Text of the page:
vital role to play. It seems to be up to us to insist that more than some redistribution of power is
needed, and to work as intensely as we can for that transformation of the human heart which enables
people to exercise power lovingly. Whether that power is much or little is a secondary matter, for
Jesus was quite right: "Whoever is faithful in that which is least will be faithful also in much, and
whoever is unjust in that which is least is unjust also in much."
To return to our main theme, though, all that has been said presupposes what may be the most
significant change, the change of scale. We have grown from thinking in terms of local communities or
quite small nations to thinking in continental terms, and now, thanks in large measure to the
exploration of space, in truly global terms. Alexander the Great set out to conquer "the world," and
apparently thought he had. We are the first generation that has actually seen the world as a single
whole, and with this comes a new sense of planetary community and planetary responsibility.
It is genuine progress, I think, to enlarge the group with which we identify. It is progress when the
child first goes to school, and begins to relate to a larger world than the family. It is progress
when the young person graduates and becomes involved in the adult world. It is progress when the
colonies adopt a common Constitution and become United States, when the several nations of Europe move
toward a larger community. We might say that as the boundaries between those countries become less
absolute, the "region at peace" grows.
We must also note that this process must be a voluntary one. The parties involved must begin first to
see their interdependence, and then to see it as good, as worth nurturing. Otherwise, we have the
phenomenon that is happening in Eastern Europe, where there is rebellion against the unwilling union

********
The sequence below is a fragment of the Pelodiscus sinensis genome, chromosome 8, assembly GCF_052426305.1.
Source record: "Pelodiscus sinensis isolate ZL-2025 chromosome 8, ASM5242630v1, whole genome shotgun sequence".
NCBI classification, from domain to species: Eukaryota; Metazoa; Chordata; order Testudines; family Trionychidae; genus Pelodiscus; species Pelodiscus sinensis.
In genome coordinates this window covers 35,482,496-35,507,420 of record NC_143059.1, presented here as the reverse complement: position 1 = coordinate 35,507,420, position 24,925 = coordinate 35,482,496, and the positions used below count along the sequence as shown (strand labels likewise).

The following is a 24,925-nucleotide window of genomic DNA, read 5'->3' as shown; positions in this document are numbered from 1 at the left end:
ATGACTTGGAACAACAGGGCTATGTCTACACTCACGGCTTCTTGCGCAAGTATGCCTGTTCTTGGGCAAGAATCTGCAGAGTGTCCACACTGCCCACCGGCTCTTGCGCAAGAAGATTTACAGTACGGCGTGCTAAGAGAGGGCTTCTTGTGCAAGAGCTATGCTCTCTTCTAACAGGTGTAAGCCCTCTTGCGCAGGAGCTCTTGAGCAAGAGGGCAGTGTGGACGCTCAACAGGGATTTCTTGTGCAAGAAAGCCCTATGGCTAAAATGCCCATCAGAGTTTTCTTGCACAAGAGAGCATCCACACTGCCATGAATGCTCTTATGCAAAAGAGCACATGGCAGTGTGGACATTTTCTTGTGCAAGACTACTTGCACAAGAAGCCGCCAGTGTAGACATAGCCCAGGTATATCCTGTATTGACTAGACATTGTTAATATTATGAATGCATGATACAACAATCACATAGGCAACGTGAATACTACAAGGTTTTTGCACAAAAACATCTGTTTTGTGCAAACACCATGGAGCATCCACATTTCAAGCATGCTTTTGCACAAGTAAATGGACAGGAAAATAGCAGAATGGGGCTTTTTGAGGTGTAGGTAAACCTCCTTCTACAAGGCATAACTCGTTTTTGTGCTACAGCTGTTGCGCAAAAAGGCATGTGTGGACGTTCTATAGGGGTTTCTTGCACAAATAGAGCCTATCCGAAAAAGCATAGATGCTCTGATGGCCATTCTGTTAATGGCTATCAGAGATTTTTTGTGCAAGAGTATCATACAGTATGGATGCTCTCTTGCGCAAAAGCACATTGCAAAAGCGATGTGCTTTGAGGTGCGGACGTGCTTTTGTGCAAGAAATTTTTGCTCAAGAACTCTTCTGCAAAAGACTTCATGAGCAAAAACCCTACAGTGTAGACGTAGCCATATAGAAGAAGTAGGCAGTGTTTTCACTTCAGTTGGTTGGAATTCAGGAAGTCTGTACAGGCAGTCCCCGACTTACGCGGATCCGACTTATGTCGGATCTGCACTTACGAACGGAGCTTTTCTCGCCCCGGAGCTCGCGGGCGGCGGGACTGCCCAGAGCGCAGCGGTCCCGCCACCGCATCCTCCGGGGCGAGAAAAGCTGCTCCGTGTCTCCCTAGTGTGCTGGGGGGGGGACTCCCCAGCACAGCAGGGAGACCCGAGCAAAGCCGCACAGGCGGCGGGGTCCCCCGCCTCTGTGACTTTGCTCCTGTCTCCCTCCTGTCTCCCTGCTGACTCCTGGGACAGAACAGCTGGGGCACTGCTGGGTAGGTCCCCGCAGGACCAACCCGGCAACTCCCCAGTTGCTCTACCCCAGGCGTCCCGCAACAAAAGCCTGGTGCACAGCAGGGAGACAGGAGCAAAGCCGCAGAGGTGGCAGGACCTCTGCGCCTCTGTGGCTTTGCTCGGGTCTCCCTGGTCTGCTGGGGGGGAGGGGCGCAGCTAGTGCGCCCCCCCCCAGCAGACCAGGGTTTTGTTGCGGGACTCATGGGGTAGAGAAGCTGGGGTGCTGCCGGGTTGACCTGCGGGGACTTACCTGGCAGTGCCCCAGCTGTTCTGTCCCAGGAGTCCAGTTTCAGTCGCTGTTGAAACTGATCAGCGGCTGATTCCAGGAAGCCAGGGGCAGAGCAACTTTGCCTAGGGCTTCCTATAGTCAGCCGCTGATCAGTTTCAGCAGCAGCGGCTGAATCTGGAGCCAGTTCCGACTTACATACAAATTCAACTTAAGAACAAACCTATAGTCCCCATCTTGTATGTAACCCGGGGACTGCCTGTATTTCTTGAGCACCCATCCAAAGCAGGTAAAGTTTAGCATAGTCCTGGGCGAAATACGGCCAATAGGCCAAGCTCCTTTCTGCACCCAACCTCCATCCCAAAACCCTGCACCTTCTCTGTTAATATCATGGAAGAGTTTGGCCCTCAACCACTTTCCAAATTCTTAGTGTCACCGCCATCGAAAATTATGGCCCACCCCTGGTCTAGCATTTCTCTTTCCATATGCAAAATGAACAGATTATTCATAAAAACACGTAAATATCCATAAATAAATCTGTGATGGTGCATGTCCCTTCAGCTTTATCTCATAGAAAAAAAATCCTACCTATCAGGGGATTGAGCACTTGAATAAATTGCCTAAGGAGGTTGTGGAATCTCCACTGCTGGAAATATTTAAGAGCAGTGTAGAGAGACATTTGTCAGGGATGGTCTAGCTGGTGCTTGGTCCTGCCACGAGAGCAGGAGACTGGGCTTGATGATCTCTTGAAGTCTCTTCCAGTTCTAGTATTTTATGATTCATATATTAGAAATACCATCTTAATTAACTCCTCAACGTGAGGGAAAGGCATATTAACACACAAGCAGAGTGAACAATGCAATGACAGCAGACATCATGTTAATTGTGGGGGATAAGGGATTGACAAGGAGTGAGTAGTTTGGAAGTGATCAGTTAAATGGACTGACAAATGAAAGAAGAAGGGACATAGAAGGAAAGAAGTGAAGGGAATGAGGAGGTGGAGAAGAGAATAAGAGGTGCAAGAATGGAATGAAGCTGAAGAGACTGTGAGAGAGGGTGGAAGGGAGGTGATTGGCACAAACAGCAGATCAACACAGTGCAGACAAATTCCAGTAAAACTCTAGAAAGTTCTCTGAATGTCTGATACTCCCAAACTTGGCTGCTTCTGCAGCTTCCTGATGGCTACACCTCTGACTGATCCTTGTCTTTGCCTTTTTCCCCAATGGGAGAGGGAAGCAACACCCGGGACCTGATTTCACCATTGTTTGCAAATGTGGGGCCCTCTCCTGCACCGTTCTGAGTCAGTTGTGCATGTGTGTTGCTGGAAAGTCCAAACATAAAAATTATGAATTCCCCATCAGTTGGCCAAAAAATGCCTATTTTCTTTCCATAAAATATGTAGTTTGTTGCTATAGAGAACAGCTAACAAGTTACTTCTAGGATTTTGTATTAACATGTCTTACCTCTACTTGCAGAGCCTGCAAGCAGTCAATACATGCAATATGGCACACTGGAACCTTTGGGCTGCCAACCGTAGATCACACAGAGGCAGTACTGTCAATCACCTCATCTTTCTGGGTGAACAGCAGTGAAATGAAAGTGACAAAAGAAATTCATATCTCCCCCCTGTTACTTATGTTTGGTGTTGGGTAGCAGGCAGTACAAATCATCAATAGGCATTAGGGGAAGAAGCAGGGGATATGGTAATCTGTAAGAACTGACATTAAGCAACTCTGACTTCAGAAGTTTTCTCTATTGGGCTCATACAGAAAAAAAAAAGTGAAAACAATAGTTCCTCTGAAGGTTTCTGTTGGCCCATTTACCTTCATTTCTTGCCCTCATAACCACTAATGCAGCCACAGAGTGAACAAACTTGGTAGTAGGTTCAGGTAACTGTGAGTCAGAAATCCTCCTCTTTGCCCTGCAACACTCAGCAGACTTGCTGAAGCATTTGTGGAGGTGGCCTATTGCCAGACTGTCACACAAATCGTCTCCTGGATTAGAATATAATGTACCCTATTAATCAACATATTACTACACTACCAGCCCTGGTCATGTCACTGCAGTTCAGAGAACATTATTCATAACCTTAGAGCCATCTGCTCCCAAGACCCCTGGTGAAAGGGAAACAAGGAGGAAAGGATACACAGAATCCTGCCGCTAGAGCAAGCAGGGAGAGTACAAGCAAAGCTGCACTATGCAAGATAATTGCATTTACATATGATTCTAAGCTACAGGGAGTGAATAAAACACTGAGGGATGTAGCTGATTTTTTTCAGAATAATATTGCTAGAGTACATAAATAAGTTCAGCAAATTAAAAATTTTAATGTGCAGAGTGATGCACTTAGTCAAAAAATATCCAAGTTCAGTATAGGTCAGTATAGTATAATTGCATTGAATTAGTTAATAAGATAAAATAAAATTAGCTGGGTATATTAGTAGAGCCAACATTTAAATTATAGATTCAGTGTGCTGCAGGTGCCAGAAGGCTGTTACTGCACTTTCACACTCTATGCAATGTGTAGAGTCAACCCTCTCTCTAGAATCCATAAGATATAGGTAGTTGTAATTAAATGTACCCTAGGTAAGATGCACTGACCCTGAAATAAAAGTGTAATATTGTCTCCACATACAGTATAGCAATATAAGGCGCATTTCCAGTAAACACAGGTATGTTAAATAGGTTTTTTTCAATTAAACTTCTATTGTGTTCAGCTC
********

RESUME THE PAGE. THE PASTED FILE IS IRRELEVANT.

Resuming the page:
of socialist republics.
We find ourselves, then, faced with a kind of microcosm of the paradox of power. Power is necessary
for independent thought and action, and independent thought and action are necessary for genuine
cooperation. And if we look at the sweep of history since Gospel times, I believe we can see even on
the surface an irregular but inexorable progress. Tyranny as an accepted form of human society is
gradually dwindling. Compulsion as a prerequisite to social order is more and more widely challenged.
The vision of a community of nations has gained in strength, and extends now to the vision of a
single, global community. There is even the growing recognition that our task is not to control the
world of nature, but to live at peace with it, to cooperate with its laws rather than trying to find
ways around them.
Where does this leave us as we begin 1990? I hope it leaves us with the confidence to face the fact
that a tremendous amount still needs to be done. The Lord seems to be entrusting us with enormous
power for good or for ill, and leaving us as always with life-and-death decisions to make. Perhaps the
most urgent and difficult task for the church is to insist that fundamental human problems will not be
solved by technology, that technology can give us power, but cannot give us either the will or the
wisdom to use it well.
With the stakes growing year by year, we are under more and more pressure to work for the
transformation of human hearts. We are obliged to witness that that transformation is indeed possible,
and to demonstrate the fact by allowing the Lord to transform our own. We are obliged to show by our
actions that a transformed heart is socially concerned, that regeneration does not lead us into some
private spiritual bliss where we can ignore the sufferings of others. We are called not so much to
explain our theology as to do it, in a sense to try to leave everyone we meet a little richer for
having met us. If we can explain it to those who are interested, that is a valuable bonus; but the
deed without the explanation is a far truer witness than the explanation without the deed.
With us as with everyone else, it is not a question of how much power we have, how much influence we
exert, but of how we exercise the power we do have. One of the paradoxes involved is that it takes
power to control power--we need strength of an inner kind to govern our lives well.
It is especially this inner strength that we see not as our own, but as a gift from the Lord. So as we
observe the Holy Supper, let us image ourselves as being fed for the year to come, offered freely both
the love and the wisdom we need to treat all our neighbors lovingly. We can in some measure see where
we have come from; we may derive a general idea of where we are headed; but we cannot see the future.
We can know with surety, though, that the commeandments of love to the Lord and the neighbor, followed
in whatever circumstances providence offers, lead now as they always have in the right direction. We
can enrol in the ranks of those whom the Psalmist describes: "One generation shall praise thy works to
another, and shall declare thy mighty acts."